Having just started into the book, it is already clear that it will be a stimulating but occasionally irritating read. Irritating because Nossiter uses unqualified, bracketed asides such as 'political correctness is nothing less than a voluntary suppression of one's own tastes', which sounds initially impressive until further inspection shows it to be vacuous. Or this – 'But the biting cold of a recent November morning doesn't remind me of my childhood. This kind of extreme temperature is the pure product of twenty-first century global warming. Nossiter may be right but I'd be surprised if metrological records didn't show some very cold November days 50 or a 100 years ago.
He does, however, have some interesting things to say about terroir – talking both about Burgundian terroir and that of New York. Nossiter dismisses wine guides. 'This book is not a guide. I'm against wine guides and against a culture that induces us to submit our own tastes to the perverse rule of self-proclaimed experts. After all, would you leave your sexual tastes in the hands of a guru?'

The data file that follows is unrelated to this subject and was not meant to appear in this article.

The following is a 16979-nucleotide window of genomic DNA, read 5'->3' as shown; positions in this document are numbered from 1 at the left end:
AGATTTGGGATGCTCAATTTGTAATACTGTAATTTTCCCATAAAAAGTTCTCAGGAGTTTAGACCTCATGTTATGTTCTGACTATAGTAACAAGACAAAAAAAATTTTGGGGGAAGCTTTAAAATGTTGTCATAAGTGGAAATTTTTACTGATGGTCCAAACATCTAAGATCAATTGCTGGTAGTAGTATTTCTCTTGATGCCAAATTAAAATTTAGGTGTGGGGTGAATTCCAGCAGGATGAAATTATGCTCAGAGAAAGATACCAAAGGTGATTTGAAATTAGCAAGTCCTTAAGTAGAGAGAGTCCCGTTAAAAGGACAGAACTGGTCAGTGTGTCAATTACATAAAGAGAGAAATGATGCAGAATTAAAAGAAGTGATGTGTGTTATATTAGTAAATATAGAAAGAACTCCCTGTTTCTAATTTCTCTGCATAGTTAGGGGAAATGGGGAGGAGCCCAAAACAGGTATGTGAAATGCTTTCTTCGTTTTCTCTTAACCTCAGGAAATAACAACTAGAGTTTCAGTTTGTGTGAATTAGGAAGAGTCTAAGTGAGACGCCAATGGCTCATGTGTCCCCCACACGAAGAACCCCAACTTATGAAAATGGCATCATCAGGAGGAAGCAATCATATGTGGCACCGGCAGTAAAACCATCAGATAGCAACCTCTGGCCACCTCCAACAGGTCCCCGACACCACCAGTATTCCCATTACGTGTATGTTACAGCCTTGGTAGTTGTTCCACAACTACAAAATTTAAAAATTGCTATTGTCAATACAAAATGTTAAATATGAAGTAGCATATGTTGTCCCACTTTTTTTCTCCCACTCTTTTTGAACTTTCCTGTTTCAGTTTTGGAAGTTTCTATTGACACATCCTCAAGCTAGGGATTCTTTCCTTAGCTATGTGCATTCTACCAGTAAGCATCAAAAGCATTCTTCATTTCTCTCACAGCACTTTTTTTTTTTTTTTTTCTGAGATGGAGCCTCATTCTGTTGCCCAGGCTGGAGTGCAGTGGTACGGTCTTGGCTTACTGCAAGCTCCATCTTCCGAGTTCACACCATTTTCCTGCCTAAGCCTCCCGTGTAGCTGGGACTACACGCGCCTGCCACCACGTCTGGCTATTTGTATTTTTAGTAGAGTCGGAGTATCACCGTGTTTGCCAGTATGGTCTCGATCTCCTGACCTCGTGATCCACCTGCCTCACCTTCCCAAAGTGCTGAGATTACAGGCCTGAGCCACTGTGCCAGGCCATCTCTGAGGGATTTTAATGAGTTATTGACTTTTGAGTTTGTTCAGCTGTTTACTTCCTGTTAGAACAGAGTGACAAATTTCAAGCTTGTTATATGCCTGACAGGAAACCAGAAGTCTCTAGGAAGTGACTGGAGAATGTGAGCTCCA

This dismissal gives Nossiter a problem as he is just 19 pages into a 262 pages book on wine and why it matters. His declaration 'So you could call this an involuntary guidebook, from not so much a reluctant guide as a guide with no pretense other than to offer a tour of his personal experience' doesn't entirely get Nossiter out of his self-constructed hole.
I will make further posting on this book, in particular his comments about Charles Joguet and the notion of branding.
Jonathan Nossiter: Liquid Memory – why wine matters, Farrar, Strauss & Giroux, $26, hbk, ISBN: 978-0374-27257-9